For the time being, he adds, consumers need not worry about search engines adopting a pay-as-you-go model. "I don?t think a search engine will ever go (that route) unless it is incredibly compelling--unless it can know exactly what the consumer is searching for."

Paying the price
David Croson, Wharton professor of operations and information management, predicts that clever consumers will surf around until they find ways to slip past information tollbooths. "They?re going to find another way to get the information that is almost as good and still free," says Croson. "It?s the uninformed who are paying."

The free information will still be out there, note both Reibstein and Croson, because even though companies are beginning to charge for some of their information, they will still wrap it around free content aimed at maintaining at least some of the remaining advertising and sponsorship revenue.

It's the uninformed who are paying. "Businesses are starting to charge for their real product, but they will continue to give other information away free," Croson says. Reibstein points to one example of a service that consumers did pay for after receiving it for free: Telephone directory assistance. But in that case, there was no other competition. Cable television, he adds, was an easier sell because it was dramatically better than free broadcast television.

Consumers will agree to pay for some content, but only if it is truly valuable and impossible to find elsewhere, Reibstein and Croson contend. In other words, the content "has to be proprietary and differentiated," says Croson.

The Wall Street Journal and Consumer Reports are two examples of information products that analysts say are worth enough to earn subscribers. "We have no advertising in the magazine so historically that has been our model," says John Sateja, vice president and general manager of new media at Consumer Reports. "Our revenue is generated directly from consumers and subscribers. That model transferred onto the Web in November 1997." The service now has more than 600,000 subscribers willing to pay $19 a year, or $3.95 a month, for access to its articles.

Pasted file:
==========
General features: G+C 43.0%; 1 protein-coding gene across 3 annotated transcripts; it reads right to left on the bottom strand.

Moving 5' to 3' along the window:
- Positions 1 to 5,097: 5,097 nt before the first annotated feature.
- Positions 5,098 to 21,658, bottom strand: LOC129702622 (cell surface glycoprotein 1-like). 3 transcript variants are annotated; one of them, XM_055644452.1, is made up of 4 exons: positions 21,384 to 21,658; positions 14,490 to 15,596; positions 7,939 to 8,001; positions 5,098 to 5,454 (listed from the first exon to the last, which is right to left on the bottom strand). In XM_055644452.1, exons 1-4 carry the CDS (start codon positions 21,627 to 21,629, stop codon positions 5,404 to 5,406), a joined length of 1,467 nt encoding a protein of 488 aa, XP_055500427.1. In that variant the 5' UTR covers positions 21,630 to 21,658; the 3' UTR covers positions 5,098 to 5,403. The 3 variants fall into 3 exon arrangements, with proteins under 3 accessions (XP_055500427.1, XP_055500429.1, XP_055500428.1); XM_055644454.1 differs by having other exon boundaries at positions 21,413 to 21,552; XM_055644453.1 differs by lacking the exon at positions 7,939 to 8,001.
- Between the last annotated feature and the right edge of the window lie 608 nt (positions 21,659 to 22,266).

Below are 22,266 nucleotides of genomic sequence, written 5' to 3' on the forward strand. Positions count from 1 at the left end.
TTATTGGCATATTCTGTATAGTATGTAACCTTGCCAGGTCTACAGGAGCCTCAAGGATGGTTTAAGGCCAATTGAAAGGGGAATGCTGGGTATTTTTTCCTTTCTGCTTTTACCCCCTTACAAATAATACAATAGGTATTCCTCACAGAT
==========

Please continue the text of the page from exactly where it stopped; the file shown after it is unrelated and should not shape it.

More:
But even Consumer Reports is looking for ways to tinker with its model, exploring new distribution channels and pricing structures with partners and offering content through wireless and mobile applications. "We have a lot of things on the board here to move this forward," says Sateja.

Adds Stroud: "In the next two to three years there?s going to continue to be a search for business models and for what content is compelling enough for consumers to pay for."

But experimenting with new models, such as charging subscription fees, may only stall the inevitable for some Web sites. "There will be some that will just fall by the wayside," says Reibstein. "They?re doing this as a mode of survival. But that process is totally a function of how deep their pockets are."

Reibstein does see the move from free to subscription content as part of a larger evolutionary process. He says the era of totally free content might eventually be viewed as a marketing device similar to a free month?s subscription to a magazine or a trial period for a credit card, allowing consumers to try before they buy. "While it was not planned, it may prove to be viable for those sites that do have value to their users."

 
To read more articles like this one, visit Knowledge@Wharton.

All materials copyright © 2001 of the Wharton School of the University of Pennsylvania.